Track of the week: Billy Valentine & The Universal Truth, 'Home Is Where the Hatred Is,' Flying Dutchman/Acid Jazz

Meaningfulness galore from Billy Valentine on Gil Scott-Heron 1971 classic 'Home Is Where The Hatred Is' with drum deity James Gadson ('Express Yourself,' 'Lean on Me' - The Nightfly) and bass don Pino Palladino and featuring incredible Rhodes …

Published: 12 Jan 2023. Updated: 16 days.

Meaningfulness galore from Billy Valentine on Gil Scott-Heron 1971 classic 'Home Is Where The Hatred Is' with drum deity James Gadson ('Express Yourself,' 'Lean on Me' - The Nightfly) and bass don Pino Palladino and featuring incredible Rhodes electric piano from Larry Goldings and the head bobbing touch of guitarist Jeff Parker also within the heady strings soaked brew. Produced by John Coltrane producer Bob Thiele's son Bob Thiele Jr, Valentine's voice is like a cross between Bobby Womack and Jimmy Scott. Thiele Senior produced Pieces of a Man the Flying Dutchman slice of classic social consciousness on which 'Home is Where The Hatred Is' appeared. Yep, goose bumps everywhere on a beautifully produced track. Stunning is an understatement. Billy Valentine, photo: via Shore Fire

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Beats & Pieces Big Band, Good Days, Efpi ***1/2

Their third studio album the UK's Beats & Pieces Big Band 14 years on sound as good as ever pushing at the boundaries of big band which in lesser hands is an anomaly. The real meat of the album centres on the tough, cynical, world weary 'Op' …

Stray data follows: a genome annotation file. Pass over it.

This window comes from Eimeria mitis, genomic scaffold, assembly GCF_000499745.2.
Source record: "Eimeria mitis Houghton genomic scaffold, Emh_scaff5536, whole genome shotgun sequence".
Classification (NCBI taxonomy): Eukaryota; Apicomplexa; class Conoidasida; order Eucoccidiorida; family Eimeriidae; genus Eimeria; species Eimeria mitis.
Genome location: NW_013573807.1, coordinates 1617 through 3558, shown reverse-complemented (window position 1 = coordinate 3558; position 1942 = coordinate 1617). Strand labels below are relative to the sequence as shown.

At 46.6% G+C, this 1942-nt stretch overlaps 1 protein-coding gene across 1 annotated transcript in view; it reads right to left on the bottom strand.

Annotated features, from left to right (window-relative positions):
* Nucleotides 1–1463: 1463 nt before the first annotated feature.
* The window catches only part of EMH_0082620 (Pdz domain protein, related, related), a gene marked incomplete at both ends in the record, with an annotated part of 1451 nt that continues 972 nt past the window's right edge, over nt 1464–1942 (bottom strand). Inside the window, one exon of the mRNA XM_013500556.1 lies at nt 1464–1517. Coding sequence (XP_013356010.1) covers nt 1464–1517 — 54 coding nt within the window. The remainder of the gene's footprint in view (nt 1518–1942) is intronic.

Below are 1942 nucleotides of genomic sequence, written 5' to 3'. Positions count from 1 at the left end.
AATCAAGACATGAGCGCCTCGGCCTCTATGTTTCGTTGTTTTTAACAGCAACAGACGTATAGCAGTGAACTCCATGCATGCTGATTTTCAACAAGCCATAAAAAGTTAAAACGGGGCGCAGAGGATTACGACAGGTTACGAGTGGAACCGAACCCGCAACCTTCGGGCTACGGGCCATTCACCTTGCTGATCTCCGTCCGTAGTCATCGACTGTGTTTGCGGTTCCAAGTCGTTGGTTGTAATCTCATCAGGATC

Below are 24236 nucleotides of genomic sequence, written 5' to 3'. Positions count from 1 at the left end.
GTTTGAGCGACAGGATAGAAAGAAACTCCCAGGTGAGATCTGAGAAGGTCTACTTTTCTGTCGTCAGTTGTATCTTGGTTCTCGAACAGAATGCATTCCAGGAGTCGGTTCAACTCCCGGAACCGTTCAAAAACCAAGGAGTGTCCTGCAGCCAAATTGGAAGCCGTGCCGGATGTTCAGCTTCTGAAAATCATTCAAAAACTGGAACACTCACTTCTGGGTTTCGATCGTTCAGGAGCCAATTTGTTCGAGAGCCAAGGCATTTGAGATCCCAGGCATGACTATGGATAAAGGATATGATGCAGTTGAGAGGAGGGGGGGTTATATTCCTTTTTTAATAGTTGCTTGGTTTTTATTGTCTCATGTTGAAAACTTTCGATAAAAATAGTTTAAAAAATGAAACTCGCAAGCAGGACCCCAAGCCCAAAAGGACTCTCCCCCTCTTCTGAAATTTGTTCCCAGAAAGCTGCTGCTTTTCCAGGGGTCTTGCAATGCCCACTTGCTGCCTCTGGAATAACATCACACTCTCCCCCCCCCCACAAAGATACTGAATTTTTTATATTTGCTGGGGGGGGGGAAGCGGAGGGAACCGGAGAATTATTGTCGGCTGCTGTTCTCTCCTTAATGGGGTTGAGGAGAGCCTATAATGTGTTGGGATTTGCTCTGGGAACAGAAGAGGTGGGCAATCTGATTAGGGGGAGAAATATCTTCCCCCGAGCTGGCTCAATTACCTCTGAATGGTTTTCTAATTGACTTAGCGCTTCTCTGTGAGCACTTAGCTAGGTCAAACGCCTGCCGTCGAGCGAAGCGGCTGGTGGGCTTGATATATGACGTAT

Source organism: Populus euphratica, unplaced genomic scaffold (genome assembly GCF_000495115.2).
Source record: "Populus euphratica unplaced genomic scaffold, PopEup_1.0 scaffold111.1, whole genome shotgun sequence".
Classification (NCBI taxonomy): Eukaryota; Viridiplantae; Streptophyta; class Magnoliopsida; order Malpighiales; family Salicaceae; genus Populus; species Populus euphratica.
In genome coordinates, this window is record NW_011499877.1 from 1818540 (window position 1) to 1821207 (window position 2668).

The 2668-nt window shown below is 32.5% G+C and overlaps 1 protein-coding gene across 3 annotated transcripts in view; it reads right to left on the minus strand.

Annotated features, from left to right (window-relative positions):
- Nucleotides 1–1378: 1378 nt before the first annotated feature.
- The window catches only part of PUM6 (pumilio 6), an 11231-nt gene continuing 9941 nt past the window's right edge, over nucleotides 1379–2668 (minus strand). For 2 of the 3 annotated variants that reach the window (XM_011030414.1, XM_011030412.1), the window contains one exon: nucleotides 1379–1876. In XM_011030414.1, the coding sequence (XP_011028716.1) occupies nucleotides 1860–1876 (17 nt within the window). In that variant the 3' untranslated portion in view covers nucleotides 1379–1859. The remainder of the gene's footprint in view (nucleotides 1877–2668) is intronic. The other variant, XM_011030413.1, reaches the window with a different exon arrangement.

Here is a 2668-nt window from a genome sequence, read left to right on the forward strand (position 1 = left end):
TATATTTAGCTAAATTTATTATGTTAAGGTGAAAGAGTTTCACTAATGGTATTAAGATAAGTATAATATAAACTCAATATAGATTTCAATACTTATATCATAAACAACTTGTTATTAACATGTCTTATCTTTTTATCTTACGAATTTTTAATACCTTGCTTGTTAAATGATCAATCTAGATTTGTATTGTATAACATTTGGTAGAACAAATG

Published: 12 Jan 2023. Updated: 16 days.

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Their third studio album the UK's Beats & Pieces Big Band 14 years on sound as good as ever pushing at the boundaries of big band which in lesser hands is an anomaly. The real meat of the album centres on the tough, cynical, world weary 'Op' while the elastic feel of 'Elegy' and above all in terms of confounding our expectations the tender 'Cminriff' are key tracks. Ben Cottrell's outfit recorded Good Days in Scotland and Manchester and utilise field recordings from Bern and Berlin - this aspect of the album doesn't work as well because the sound of bird squawking we can take but mostly leave. Tunes are mainly by the visionary Cottrell plus a couple by saxist Anthony Brown and one, 'Op', (streaming already) by drummer Finlay Panter. Where the band really comes into its own is when it does rain streaked melancholy and becomes more intimate as on 'Cminriff' which is not easy given the arsenal at the band's disposal that needs using. They all can't resist a bit of a blast when they get past the opening pleasantries of '(Blues for) Linu' and go raucous on 'Woody'. But stylistically Beats & Pieces are hard to place - they aren't old fashioned or at all American sounding in outlook. And they aren't avant-garde either. But they do deliver some individual statements that play with the form and manage to somehow locate intimacy even when everything goes full tonto. Their northernness wins out in the end. Out on 27 January. Click for upcoming tour dates